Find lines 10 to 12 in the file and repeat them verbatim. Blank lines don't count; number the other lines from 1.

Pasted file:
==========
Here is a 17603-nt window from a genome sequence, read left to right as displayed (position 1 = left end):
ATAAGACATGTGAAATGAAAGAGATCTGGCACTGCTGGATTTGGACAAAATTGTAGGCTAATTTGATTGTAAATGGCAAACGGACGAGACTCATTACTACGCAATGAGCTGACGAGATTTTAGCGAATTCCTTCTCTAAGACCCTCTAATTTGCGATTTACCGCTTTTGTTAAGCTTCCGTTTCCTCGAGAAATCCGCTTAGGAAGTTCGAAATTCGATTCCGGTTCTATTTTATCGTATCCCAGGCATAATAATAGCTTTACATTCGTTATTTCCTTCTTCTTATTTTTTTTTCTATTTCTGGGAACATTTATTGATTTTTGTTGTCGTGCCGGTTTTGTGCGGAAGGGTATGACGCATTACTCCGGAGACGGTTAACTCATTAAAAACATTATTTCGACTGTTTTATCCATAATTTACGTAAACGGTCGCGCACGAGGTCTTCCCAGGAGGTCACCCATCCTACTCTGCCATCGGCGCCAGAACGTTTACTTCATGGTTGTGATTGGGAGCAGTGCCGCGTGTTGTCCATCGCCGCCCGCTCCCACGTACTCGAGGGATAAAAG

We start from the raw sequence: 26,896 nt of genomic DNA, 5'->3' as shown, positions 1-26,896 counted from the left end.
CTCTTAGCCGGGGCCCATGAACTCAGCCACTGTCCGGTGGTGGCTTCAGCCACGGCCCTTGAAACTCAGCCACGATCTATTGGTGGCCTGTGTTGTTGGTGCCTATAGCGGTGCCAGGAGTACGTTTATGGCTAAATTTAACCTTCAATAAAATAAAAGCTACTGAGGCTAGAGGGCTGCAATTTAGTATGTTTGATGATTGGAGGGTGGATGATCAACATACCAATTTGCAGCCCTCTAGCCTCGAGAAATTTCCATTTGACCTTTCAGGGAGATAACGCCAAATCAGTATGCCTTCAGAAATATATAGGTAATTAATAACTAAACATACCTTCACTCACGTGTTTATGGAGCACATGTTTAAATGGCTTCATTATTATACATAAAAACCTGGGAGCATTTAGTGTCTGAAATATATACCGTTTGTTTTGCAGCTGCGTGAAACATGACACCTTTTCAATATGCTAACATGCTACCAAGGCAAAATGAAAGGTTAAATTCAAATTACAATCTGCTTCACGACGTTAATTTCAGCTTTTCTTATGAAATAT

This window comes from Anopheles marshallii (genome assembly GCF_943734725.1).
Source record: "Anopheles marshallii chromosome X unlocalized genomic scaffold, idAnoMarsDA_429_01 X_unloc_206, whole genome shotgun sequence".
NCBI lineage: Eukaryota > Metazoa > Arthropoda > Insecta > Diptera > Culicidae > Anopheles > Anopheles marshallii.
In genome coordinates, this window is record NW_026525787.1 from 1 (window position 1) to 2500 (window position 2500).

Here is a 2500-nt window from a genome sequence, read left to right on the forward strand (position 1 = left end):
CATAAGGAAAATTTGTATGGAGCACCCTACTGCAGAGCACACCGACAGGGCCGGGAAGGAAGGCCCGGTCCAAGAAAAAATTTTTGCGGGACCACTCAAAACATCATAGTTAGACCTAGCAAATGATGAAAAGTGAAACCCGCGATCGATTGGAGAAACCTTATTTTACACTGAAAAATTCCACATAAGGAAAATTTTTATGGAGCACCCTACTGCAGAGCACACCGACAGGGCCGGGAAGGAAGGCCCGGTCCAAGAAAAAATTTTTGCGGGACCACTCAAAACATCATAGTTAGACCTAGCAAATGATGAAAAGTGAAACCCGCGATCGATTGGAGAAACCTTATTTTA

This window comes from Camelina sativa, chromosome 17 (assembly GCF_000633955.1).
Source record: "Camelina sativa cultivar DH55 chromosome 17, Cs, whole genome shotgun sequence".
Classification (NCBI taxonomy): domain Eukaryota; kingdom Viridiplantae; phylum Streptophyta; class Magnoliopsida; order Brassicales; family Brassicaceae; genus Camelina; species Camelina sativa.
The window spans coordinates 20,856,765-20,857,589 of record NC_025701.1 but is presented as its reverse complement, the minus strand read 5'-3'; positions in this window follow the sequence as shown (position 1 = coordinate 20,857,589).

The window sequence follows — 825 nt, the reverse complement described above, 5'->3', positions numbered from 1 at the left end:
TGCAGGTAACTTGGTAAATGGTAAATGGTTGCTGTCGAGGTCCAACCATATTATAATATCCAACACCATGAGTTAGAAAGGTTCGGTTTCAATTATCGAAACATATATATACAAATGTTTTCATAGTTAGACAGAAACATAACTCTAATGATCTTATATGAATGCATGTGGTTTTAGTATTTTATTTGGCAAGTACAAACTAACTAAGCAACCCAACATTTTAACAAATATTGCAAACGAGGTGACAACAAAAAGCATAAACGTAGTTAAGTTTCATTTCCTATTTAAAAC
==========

CATAAGGAAAATTTGTATGGAGCACCCTACTGCAGAGCACACCGACAGGGCCGGGAAGGAAGGCCCGGTCCAAGAAAAAATTTTTGCGGGACCACTCAAAACATCATAGTTAGACCTAGCAAATGATGAAAAGTGAAACCCGCGATCGATTGGAGAAACCTTATTTTACACTGAAAAATTCCACATAAGGAAAATTTTTATGGAGCACCCTACTGCAGAGCACACCGACAGGGCCGGGAAGGAAGGCCCGGTCCAAGAAAAAATTTTTGCGGGACCACTCAAAACATCATAGTTAGACCTAGCAAATGATGAAAAGTGAAACCCGCGATCGATTGGAGAAACCTTATTTTA

This window comes from Camelina sativa, chromosome 17 (assembly GCF_000633955.1).
Source record: "Camelina sativa cultivar DH55 chromosome 17, Cs, whole genome shotgun sequence".